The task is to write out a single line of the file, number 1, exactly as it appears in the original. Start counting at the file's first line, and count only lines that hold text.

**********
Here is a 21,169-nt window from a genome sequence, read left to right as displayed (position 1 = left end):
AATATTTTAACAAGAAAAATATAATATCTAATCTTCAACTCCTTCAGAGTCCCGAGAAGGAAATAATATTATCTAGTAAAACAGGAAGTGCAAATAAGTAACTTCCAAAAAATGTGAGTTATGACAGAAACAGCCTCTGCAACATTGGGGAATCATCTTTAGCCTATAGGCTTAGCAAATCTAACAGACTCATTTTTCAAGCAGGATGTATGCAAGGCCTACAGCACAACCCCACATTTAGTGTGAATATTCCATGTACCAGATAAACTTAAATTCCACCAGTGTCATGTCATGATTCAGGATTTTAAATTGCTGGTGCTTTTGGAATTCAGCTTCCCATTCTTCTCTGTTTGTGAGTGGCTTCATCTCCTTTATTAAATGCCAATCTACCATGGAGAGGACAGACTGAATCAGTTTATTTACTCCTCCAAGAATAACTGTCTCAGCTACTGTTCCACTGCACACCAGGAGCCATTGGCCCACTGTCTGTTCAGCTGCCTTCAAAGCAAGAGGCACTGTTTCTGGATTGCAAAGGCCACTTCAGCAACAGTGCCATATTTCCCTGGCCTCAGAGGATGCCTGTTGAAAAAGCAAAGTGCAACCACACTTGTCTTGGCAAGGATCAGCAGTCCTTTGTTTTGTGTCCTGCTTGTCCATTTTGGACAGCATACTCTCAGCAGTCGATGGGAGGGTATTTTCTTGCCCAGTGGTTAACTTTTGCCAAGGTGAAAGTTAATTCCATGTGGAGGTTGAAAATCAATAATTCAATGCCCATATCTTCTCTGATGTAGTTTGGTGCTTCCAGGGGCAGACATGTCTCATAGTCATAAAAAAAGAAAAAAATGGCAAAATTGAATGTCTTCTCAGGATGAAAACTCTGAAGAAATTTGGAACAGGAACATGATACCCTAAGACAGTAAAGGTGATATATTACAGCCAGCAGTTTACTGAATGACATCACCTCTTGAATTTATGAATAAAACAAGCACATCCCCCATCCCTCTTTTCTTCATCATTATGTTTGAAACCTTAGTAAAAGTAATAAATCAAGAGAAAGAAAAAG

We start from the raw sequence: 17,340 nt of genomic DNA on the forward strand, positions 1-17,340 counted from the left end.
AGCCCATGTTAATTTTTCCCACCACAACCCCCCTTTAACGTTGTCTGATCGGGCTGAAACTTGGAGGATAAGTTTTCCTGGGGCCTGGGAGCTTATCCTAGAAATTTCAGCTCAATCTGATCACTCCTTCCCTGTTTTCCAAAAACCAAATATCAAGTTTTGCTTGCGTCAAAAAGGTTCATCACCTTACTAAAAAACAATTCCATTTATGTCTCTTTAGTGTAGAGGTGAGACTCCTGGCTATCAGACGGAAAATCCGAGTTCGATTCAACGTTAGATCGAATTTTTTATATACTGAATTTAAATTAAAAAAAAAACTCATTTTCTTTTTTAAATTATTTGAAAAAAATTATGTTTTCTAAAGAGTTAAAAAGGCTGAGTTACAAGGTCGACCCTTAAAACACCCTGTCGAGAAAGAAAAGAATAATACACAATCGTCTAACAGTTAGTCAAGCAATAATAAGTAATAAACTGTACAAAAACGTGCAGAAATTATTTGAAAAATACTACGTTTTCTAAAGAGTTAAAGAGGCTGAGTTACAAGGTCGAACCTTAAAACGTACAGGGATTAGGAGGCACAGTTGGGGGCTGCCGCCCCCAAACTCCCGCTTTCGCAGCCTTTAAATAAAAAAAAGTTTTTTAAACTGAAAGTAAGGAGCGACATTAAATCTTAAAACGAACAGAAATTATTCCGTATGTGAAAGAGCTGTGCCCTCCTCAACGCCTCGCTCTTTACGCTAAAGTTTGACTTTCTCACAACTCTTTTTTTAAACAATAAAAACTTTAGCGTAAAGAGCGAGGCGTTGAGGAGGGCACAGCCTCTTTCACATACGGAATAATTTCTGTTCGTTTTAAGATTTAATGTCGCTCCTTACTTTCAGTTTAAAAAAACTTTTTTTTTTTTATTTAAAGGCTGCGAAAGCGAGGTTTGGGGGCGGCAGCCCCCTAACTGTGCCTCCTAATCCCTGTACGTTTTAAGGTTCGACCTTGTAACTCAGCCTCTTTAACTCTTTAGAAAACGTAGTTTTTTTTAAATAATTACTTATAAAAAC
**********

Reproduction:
Here is a 21,169-nt window from a genome sequence, read left to right as displayed (position 1 = left end):